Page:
A class of its own

One sugar con­glom­er­ate is di­ver­si­fy­ing into an ed­u­ca­tion hub, aim­ing to lure African stu­dents with the prom­ise of a Euro­pean de­gree for less

The Africa Report - - COUNTRY FOCUS - Ni­cholas Nor­brook in Flic-en-flac

1,524 in­ter­na­tional stu­dents were in Mau­ri­tian uni­ver­si­ties in 2015, with 236 from South Africa

Frank – not his real name – is a stu­dent from Uganda who is in the se­cond year of a master’s course in com­puter net­work de­sign at the Mau­ri­tian cam­pus of the UK’S Mid­dle­sex Univer­sity. “It’s kind of quiet,” he says. “I have al­ready done all the bars around here, and it is still the first week of term.” Whether Frank’s par­ents ap­prove of the lack of dis­trac­tion is un­known. But the as­so­ciate di­rec­tor of Mid­dle­sex Univer­sity Mau­ri­tius, Dominique Ar­landa, cer­tainly ap­proves of her new cam­pus. A gag­gle of stu­dents hang around the com­mon spa­ces, two of them riff­ing on gui­tar and bass. The smell of new build­ing hangs in the air. The lec­ture the­atre is com­fort­able and state-of-theart. “Last year [be­fore they came to the new cam­pus] we were burst­ing at the seams. We even had to run classes on a Satur­day,” says Ar­landa. The ex­pan­sion al­lows the univer­sity to of­fer new cour­ses in law and nurs­ing, and an in­ter­na­tional foun­da­tion pro­gramme to pre­pare for a de­gree-level course. Across the road from the cam­pus, work­ers are rac­ing to fin­ish a sports cen­tre be­fore the open­ing in Novem­ber, with an Olympic-length pool, bas­ket­ball and five-a-side courts and a foot­ball pitch. From the top of the club house, sugar cane fields slope gen­tly slope down to the pic­turesque Flic-en-flac beach. For the mo­ment Mid­dle­sex stu­dents have all this to them­selves, but the Unic­iti cam­pus is de­signed to host sev­eral ed­u­ca­tional es­tab­lish­ments, shar­ing the sports fa­cil­i­ties and restau­rant.


“There is a wider, pro-Africa phi­los­o­phy here, [it’s not] just a univer­sity,” says Thierry Sauzier, the newly minted chief ex­ec­u­tive of Me­dine Group, which is build­ing the ed­u­ca­tion hub. An old Mau­ri­tian con­glom­er­ate, its goal is to cre­ate a ‘knowl­edge clus­ter’ for Mau­ri­tius. Me­dine will make money out of prop­erty sur­round­ing the cam­pus; stu­dents will shop at the mall and live in ac­com­mo­da­tion cre­ated by Me­dine. Sa uzi er says ed­u­cat­ing African grad­u­ates in Mau­ri­tius will ben­e­fit the con­ti­nent. Whereas an African stu­dent who leaves to study in Europe or the US will of­ten end up stay­ing on af­ter, those who study in Mau­ri­tius are likely to re­turn home. “There is a huge short­age of skills in Africa and a real prob­lem with tal­ent-poach­ing,” says Sauzier. He is try­ing to per­suade cor­po­rates to think about send­ing their lo­cal staff for de­grees in Mau­ri­tius as a way of keep­ing ex­pa­tri­ate worker costs down. That is of­ten a dif­fi­cult ask: “Hu­man re­sources direc­tors of­ten have a two-three-year time hori­zon. They need to start see­ing things over the long term.” Me­dine first had the idea of cre­at­ing a ‘smart city’ on the land of its former sugar cane plan­ta­tions. Fig­ur­ing out who would live there was more dif­fi­cult : “Build­ing a city in Singapore and Mau­ri­tius is not the same thing,” says Sauzier. “In Singapore, you are in the mid­dle of a mar­ket of 350 mil­lion peo­ple,” whereas Mau­ri­tius is in the mid­dle of the In­dian Ocean. The choice of ed­u­ca­tion came from look­ing to the mar­ket on the doorstep: con­ti­nen­tal Africa. To at­tract stu­dents, Me­dine has pitched prices at around half of the cost of a de­gree in Europe, in­clud­ing liv­ing costs. Study­ing at Unic­iti will cost around Rs250,000 ($7,300) per year, it says. Frank’s class­mate, Nathan Phiri of Malawi, says he is very happy with the tran­quil­lity of his sur­round­ings and the qual­ity of the lec­tures. “I am work­ing on get­ting gov­ern­ment ser­vices to peo­ple on their mo­bile phones, and get­ting cheaper net­works are key.” An af­ford­able de­gree should help him reach those goals.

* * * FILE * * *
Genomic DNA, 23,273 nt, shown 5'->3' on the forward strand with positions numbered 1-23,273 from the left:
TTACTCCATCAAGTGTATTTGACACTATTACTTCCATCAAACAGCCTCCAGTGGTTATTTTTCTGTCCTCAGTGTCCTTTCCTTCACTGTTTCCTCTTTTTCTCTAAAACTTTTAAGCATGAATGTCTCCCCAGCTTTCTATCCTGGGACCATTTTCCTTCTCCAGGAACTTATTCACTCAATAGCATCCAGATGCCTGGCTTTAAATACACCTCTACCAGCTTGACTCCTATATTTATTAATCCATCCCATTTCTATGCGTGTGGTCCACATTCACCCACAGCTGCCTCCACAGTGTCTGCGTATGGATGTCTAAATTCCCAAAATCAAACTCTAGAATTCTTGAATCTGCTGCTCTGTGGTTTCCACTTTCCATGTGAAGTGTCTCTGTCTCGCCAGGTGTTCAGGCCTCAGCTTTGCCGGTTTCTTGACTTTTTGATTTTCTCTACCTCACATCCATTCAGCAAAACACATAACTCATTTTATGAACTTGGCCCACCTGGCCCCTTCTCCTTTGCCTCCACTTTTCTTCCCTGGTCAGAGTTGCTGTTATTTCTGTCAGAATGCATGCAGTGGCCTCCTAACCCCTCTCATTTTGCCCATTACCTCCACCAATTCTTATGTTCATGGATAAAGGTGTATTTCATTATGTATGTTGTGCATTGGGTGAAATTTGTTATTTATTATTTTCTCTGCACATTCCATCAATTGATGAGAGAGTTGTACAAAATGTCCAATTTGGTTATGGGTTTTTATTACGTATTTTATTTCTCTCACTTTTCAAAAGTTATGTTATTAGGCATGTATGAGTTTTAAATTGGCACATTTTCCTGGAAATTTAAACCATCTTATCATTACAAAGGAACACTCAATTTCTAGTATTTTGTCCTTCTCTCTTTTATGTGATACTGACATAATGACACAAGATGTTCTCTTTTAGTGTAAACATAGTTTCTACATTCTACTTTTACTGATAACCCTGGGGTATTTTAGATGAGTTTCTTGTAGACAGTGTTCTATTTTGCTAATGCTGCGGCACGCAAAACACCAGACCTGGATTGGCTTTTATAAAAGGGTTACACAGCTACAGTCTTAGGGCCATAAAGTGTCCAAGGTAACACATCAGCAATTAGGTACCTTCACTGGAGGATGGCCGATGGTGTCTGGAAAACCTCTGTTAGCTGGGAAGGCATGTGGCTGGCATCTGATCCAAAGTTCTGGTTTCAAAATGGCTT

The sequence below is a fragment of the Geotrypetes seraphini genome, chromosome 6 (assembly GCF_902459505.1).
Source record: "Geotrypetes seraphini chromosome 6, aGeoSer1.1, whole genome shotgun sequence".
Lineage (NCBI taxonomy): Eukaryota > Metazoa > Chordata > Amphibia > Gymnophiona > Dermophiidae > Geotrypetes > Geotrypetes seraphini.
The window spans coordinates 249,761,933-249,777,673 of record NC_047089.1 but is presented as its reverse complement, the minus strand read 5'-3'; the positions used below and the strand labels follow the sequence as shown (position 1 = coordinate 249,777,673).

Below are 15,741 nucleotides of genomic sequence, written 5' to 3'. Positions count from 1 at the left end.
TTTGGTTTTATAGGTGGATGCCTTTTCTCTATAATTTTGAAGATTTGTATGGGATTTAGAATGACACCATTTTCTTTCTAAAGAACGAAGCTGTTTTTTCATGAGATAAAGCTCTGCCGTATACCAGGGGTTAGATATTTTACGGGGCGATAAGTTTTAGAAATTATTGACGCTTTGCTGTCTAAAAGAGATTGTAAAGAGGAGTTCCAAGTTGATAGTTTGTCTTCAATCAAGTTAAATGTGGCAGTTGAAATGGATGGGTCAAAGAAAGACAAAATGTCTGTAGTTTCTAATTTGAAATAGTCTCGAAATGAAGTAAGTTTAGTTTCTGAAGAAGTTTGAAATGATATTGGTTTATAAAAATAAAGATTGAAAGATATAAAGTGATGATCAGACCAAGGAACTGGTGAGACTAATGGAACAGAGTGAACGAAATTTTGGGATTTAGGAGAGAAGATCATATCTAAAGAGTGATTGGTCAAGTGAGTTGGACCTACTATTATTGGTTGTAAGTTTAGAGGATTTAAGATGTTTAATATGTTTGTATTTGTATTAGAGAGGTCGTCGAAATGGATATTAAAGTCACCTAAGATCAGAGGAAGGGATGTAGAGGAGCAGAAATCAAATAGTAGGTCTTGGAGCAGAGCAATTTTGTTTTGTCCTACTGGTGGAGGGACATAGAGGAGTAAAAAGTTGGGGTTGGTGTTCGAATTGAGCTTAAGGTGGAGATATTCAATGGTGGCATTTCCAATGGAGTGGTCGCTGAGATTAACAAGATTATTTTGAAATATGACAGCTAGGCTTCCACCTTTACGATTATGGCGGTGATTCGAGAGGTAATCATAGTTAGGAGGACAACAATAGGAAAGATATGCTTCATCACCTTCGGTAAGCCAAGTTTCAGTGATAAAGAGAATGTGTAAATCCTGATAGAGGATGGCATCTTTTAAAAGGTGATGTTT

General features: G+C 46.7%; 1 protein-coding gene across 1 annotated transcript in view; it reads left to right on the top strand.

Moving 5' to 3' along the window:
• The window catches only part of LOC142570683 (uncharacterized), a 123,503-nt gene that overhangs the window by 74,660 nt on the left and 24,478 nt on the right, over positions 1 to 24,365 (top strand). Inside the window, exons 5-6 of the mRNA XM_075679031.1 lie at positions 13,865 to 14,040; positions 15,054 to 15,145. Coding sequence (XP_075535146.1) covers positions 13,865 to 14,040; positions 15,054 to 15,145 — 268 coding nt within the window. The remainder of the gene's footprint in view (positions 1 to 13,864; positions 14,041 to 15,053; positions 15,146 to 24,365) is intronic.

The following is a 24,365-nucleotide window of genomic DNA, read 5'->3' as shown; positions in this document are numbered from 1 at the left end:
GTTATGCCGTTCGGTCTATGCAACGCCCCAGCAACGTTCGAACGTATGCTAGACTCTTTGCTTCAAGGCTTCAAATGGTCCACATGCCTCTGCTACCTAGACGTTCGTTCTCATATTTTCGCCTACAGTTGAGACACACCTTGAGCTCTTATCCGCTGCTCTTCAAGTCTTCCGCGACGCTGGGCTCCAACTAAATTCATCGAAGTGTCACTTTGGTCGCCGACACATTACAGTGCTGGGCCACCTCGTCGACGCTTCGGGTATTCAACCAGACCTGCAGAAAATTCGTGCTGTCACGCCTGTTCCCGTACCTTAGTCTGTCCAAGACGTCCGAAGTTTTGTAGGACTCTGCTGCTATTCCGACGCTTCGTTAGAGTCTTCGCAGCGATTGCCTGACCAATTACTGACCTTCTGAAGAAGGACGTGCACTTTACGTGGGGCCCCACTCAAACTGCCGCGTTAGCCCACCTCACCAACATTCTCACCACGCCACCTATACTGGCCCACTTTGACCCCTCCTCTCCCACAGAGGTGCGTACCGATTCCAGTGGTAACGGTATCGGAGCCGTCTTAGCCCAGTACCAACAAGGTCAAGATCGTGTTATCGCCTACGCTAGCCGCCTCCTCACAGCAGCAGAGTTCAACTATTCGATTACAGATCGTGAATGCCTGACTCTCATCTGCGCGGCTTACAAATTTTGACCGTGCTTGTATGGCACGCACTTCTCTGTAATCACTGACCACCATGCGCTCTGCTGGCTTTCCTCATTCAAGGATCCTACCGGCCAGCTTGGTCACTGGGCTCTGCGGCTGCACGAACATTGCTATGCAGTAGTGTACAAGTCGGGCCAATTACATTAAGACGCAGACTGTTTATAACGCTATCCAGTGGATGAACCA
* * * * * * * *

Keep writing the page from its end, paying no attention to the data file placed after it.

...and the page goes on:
A smell of fresh wood rather than musty books as stu­dents set­tle in to Mid­dle­sex Univer­sity’s new Mau­ri­tius cam­pus

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